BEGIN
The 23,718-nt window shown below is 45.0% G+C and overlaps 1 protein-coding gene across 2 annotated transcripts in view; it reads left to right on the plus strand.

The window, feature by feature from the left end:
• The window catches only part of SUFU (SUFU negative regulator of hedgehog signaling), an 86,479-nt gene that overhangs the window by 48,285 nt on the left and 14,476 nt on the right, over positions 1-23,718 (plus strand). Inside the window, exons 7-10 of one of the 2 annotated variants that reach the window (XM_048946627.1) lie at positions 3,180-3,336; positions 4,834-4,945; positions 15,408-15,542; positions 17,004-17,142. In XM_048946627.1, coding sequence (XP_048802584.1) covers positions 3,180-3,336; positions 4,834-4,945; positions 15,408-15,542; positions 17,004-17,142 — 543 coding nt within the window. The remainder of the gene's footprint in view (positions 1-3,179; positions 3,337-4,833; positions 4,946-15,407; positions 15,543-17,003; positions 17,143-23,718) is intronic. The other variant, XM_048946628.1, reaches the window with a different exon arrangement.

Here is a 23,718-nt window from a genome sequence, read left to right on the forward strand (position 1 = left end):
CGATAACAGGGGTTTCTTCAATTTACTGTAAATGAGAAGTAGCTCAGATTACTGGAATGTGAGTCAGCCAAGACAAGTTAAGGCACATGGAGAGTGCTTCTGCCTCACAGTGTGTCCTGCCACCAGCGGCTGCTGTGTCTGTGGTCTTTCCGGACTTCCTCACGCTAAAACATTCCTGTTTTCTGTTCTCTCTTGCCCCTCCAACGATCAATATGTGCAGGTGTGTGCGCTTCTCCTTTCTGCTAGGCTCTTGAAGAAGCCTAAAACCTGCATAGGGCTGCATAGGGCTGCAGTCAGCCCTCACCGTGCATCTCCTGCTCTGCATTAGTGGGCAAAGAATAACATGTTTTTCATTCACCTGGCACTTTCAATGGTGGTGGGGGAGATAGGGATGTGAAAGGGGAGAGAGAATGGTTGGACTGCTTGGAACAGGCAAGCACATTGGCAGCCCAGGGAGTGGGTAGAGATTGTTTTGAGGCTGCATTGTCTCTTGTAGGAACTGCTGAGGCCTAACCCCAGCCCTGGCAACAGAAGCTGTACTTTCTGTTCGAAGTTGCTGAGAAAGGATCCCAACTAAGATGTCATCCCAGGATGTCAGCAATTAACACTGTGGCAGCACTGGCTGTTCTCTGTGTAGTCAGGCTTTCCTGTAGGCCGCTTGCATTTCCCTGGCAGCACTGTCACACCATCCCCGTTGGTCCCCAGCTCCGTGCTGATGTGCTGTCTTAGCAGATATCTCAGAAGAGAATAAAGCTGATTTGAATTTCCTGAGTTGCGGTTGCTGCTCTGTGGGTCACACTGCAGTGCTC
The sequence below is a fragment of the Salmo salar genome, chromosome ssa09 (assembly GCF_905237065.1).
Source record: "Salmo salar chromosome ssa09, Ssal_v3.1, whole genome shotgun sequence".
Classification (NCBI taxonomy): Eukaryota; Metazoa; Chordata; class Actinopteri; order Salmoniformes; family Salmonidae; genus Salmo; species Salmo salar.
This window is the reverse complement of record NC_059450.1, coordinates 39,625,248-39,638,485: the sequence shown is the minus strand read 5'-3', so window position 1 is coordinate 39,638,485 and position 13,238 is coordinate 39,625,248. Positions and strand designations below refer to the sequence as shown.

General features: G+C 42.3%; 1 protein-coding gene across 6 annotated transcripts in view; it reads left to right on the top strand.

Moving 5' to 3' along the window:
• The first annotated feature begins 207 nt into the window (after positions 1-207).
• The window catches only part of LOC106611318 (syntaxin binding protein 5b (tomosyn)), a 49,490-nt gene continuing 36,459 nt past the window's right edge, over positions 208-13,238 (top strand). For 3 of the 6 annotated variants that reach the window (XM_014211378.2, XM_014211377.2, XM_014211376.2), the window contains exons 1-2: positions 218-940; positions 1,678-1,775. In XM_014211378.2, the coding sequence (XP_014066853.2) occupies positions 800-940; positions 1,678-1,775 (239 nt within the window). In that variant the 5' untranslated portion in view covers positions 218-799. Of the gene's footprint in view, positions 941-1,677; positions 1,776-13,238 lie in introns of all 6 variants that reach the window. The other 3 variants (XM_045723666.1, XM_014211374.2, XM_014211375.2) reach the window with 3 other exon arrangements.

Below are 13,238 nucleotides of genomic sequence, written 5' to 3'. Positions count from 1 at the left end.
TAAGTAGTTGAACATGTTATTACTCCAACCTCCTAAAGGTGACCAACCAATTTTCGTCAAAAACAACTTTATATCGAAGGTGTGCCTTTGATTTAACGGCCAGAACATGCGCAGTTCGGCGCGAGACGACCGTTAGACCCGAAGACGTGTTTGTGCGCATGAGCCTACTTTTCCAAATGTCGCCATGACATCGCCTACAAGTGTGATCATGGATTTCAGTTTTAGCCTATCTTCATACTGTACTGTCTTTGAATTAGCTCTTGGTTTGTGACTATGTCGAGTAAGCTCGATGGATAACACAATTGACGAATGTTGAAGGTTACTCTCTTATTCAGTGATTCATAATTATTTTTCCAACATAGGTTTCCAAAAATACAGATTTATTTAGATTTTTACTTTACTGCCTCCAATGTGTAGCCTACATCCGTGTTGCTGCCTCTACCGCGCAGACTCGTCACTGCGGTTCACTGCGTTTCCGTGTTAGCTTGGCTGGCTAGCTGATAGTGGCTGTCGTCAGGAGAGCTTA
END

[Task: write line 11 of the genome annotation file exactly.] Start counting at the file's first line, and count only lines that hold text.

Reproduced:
Moving 5' to 3' along the window: